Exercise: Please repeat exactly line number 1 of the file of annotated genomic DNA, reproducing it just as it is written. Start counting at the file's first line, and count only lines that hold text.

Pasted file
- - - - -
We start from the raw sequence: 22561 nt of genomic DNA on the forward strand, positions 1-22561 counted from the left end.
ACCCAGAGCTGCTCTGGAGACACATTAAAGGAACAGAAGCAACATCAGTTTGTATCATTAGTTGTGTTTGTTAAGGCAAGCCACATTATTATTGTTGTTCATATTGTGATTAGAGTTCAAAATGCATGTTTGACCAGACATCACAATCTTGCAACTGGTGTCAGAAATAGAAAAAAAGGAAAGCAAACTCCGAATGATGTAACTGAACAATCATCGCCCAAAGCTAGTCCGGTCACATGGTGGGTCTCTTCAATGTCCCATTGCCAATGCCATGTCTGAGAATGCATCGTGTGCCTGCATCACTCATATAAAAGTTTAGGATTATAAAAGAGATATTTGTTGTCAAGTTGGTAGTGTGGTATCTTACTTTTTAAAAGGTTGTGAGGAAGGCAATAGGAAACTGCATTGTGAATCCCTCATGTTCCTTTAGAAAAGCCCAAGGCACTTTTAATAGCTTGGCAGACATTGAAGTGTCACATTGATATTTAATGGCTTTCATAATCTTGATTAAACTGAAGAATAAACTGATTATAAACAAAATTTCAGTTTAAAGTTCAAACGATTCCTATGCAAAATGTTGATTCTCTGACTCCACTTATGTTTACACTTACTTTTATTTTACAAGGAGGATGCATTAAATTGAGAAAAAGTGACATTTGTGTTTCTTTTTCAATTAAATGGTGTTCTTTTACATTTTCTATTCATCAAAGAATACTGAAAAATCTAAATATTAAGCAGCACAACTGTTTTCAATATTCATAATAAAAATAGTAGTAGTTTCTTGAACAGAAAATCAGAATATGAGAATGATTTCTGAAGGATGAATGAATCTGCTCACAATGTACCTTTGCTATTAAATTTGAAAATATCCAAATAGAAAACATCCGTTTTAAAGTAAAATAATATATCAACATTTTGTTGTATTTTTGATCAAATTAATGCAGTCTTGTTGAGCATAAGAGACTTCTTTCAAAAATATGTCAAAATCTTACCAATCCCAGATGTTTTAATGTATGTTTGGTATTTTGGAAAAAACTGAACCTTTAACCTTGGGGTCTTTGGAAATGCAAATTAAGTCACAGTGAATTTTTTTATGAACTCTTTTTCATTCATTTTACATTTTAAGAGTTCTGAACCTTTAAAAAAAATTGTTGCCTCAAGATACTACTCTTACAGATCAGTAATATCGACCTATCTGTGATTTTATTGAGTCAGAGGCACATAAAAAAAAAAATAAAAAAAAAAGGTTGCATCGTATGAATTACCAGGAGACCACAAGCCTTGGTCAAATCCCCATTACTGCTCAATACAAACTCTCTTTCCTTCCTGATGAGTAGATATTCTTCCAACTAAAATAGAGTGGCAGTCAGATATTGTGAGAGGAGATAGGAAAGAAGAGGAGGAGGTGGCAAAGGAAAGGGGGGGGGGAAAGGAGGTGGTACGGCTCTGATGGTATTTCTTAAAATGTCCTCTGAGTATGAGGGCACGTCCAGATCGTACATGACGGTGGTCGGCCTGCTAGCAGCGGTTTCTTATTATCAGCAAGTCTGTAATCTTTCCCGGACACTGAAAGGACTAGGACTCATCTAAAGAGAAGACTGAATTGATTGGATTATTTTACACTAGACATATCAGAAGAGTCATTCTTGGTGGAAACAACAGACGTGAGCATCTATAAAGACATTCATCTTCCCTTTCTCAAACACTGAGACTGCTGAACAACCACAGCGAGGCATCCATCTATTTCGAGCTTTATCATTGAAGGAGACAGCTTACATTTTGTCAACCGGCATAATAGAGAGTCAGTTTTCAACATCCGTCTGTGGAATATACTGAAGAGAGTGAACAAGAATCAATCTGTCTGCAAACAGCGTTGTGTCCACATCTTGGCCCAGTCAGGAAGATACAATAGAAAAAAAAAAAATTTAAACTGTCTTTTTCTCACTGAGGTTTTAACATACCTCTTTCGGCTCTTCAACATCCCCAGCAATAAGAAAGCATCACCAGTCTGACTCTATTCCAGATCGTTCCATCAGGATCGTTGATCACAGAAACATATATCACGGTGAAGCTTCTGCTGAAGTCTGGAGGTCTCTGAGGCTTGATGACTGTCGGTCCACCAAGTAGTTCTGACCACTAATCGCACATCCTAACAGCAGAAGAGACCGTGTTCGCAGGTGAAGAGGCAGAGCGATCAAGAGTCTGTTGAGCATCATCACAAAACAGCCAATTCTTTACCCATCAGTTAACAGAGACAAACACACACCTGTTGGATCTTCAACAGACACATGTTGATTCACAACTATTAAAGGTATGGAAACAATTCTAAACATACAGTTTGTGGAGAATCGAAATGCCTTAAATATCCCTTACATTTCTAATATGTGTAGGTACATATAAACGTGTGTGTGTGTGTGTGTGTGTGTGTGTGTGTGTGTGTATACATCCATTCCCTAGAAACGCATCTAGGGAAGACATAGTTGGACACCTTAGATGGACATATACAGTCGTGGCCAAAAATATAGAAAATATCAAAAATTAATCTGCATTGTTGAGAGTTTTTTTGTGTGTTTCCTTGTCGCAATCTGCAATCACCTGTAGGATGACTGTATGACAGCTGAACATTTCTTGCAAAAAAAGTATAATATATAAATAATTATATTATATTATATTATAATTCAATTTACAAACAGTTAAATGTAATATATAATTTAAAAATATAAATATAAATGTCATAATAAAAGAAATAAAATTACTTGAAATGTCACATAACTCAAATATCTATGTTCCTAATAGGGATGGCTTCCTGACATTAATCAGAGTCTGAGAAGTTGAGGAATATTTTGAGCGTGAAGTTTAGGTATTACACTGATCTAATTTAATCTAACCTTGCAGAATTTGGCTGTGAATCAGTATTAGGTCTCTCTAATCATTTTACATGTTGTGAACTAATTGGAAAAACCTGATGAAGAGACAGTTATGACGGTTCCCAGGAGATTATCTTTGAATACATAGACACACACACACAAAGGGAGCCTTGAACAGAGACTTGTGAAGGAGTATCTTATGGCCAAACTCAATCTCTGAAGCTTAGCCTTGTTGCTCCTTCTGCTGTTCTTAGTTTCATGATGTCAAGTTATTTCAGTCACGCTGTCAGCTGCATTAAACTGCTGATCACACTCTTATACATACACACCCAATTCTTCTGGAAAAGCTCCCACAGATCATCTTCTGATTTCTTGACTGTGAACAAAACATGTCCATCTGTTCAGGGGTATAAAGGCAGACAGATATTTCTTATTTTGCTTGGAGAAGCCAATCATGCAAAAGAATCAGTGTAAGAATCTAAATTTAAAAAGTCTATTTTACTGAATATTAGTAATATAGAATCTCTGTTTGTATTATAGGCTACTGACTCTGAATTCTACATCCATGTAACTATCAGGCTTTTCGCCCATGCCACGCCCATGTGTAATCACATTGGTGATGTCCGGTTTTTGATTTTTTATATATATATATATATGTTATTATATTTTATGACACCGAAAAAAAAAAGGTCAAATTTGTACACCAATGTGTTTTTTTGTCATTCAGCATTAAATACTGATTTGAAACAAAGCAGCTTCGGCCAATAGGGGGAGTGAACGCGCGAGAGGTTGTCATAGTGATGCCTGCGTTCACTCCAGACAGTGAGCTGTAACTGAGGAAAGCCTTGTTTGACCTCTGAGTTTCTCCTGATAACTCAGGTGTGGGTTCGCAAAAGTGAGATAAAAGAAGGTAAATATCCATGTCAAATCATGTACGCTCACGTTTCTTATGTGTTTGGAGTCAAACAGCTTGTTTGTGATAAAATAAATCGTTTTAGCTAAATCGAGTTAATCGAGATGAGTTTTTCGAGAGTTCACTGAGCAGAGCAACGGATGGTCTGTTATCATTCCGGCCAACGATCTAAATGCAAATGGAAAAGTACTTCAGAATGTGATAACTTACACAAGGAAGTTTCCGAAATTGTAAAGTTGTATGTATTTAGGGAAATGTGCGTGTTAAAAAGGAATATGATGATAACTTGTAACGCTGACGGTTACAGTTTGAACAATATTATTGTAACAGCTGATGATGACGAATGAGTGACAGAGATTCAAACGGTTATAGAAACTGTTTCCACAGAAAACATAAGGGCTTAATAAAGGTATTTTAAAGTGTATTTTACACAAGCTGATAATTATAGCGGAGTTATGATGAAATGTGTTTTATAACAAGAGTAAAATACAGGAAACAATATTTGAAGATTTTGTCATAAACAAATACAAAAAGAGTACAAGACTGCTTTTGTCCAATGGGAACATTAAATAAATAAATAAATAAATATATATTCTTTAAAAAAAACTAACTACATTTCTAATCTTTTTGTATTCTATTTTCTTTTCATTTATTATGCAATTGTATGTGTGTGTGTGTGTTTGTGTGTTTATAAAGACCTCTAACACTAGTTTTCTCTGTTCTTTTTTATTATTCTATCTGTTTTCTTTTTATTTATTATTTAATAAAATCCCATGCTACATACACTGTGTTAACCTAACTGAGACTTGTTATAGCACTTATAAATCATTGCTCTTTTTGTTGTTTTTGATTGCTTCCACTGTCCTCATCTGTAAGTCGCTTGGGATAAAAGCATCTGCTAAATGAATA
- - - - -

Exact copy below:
We start from the raw sequence: 22561 nt of genomic DNA on the forward strand, positions 1-22561 counted from the left end.